Growing Up With Books

Growing Up With Books

When I was growing up, the first books we read as school boys were the Five Find-Outer mystery stories by Enid Blyton. We found it quite fascinating to read about these school children and their dog, led by Fatty, investigating mysterious crimes in and around their village, much to the annoyance of the village policeman, Mr Goon. Fatty, whose real name was Frederick Algernon Trotteville, was a master of disguise and deduction, ventriloquist, escapologist and macaroon-gobbler .

I also recollect reading books from the Secret Seven series by the same author but the Five Find-Outers still occupy a special place my memory. In fact, Corinne and I still reminiscence about the stories of this intrepid quintet as they hunt for clues, don disguises, interview suspects, check out alibis and ultimately solve the mysteries.

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As books were prohibitively costly to buy, an inexpensive way to whet your appetite for books was to join a circulating library. These libraries were sometimes a mere hole in the wall with some book shelves but all had innovative schemes in place.

You could either join a monthly scheme, which allowed you to borrow one book per day for twenty five rupees a month. As opposed to the monthly scheme, the cost of borrowing a book  for up to seven days was two rupees. For voracious readers the monthly scheme was a bonanza, especially during the summer holidays. Of course, some libraries that stocked newer books or were fancier charged a bit more.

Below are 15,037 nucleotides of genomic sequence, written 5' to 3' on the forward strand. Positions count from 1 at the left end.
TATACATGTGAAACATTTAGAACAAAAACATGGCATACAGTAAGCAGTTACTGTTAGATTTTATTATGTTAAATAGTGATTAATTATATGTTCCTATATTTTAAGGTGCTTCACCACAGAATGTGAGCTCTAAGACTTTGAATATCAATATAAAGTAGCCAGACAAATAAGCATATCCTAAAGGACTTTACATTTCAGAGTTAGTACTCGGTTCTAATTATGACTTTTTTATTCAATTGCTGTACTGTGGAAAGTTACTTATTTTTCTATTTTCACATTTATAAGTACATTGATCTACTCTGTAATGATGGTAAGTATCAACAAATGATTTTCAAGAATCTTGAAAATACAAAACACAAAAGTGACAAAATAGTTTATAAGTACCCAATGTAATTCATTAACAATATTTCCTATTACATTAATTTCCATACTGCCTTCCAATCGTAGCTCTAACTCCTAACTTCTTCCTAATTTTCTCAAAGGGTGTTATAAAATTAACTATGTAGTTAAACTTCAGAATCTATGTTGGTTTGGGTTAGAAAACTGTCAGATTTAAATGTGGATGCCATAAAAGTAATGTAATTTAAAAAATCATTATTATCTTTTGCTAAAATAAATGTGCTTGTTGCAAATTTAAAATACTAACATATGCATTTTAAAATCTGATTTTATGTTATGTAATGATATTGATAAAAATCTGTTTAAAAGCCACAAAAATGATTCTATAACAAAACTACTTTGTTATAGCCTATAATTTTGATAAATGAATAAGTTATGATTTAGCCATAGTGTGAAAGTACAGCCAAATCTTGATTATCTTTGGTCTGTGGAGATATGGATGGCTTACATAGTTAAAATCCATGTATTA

When I entered my teens, I discovered that my Dad had in his large collection of books of various genre. Among these were the novels by Earle Stanley Gardner, whose works of detective fiction mostly involving murder, portrayed Perry Mason, an unconventional defense lawyer. Mason was assisted in his cases by his secretary, Della Street and a private detective, Paul Drake.

Whilst I enjoyed the Perry Mason books, I preferred the stories about the private detective firm of Bertha Cool and Donald Lam, which were written by Gardner under the pen name A. A. Fair. Unfortunately, my dad did not seem a big fan of Donald Lam aka Pint Size because of his height, the main protagonist of this series of novels. Lam like Mason had an unconventional approach to solving cases, again mostly involving murder.

Inadvertently, my dad was also responsible for introducing introduced me to books by Louis L’Amour who wrote western novels or as he called them ‘frontier stories’. One day when I had a school holiday, I chanced upon a western titled ‘Kilrone‘ by Louis L’Amour that my dad had left at home whilst he was at work.